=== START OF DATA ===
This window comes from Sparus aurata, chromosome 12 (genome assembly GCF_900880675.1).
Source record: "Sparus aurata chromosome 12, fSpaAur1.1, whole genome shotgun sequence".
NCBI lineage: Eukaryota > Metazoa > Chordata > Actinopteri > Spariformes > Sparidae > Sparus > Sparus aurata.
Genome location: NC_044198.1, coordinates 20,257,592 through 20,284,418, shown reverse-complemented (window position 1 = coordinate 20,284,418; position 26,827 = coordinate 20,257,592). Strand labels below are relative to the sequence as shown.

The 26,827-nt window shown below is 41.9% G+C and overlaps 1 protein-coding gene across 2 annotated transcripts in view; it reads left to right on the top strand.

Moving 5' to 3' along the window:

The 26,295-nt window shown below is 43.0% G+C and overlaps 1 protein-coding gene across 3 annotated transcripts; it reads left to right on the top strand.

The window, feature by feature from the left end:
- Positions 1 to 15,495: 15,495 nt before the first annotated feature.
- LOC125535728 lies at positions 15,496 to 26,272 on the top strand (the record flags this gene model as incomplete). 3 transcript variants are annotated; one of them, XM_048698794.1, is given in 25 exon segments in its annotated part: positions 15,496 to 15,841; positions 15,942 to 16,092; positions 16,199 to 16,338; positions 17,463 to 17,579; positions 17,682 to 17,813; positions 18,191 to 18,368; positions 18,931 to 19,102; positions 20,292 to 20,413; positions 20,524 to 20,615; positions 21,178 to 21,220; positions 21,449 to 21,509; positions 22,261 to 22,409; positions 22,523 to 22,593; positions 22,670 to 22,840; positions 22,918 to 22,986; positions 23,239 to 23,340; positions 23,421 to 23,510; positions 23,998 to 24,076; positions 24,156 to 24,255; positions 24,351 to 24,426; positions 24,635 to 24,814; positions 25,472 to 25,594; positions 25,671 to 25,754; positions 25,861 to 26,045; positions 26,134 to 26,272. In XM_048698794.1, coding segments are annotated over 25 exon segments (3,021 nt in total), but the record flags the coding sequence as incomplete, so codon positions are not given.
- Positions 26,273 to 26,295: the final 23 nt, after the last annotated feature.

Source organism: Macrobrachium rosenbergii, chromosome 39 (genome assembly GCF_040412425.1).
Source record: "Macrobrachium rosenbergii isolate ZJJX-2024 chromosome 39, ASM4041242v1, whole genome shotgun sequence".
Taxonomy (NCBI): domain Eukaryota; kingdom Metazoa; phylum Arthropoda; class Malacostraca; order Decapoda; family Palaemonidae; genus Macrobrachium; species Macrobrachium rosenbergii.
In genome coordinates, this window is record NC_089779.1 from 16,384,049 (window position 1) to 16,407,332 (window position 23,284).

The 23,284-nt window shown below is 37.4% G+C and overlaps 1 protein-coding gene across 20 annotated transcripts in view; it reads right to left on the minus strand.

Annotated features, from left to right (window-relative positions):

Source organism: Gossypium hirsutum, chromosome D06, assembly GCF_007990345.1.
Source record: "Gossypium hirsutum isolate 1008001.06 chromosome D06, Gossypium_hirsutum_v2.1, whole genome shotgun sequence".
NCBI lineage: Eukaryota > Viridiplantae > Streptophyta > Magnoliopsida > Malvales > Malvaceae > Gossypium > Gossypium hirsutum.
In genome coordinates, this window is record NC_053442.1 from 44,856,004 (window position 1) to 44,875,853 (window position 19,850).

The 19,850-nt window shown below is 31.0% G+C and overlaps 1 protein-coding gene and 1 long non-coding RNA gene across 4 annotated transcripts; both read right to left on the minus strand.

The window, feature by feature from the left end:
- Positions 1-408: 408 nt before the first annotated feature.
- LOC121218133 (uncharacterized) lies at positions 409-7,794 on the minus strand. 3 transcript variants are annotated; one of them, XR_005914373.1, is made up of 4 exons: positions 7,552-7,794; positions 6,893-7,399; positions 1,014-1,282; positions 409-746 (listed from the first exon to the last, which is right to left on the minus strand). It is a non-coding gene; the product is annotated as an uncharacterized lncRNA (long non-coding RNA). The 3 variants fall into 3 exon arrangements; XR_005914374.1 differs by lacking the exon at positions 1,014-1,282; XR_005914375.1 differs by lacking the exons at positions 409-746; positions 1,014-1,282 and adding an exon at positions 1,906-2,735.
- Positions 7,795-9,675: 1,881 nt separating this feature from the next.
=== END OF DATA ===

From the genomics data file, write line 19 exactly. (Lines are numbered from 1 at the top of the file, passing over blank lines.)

Source record: "Gossypium hirsutum isolate 1008001.06 chromosome D06, Gossypium_hirsutum_v2.1, whole genome shotgun sequence".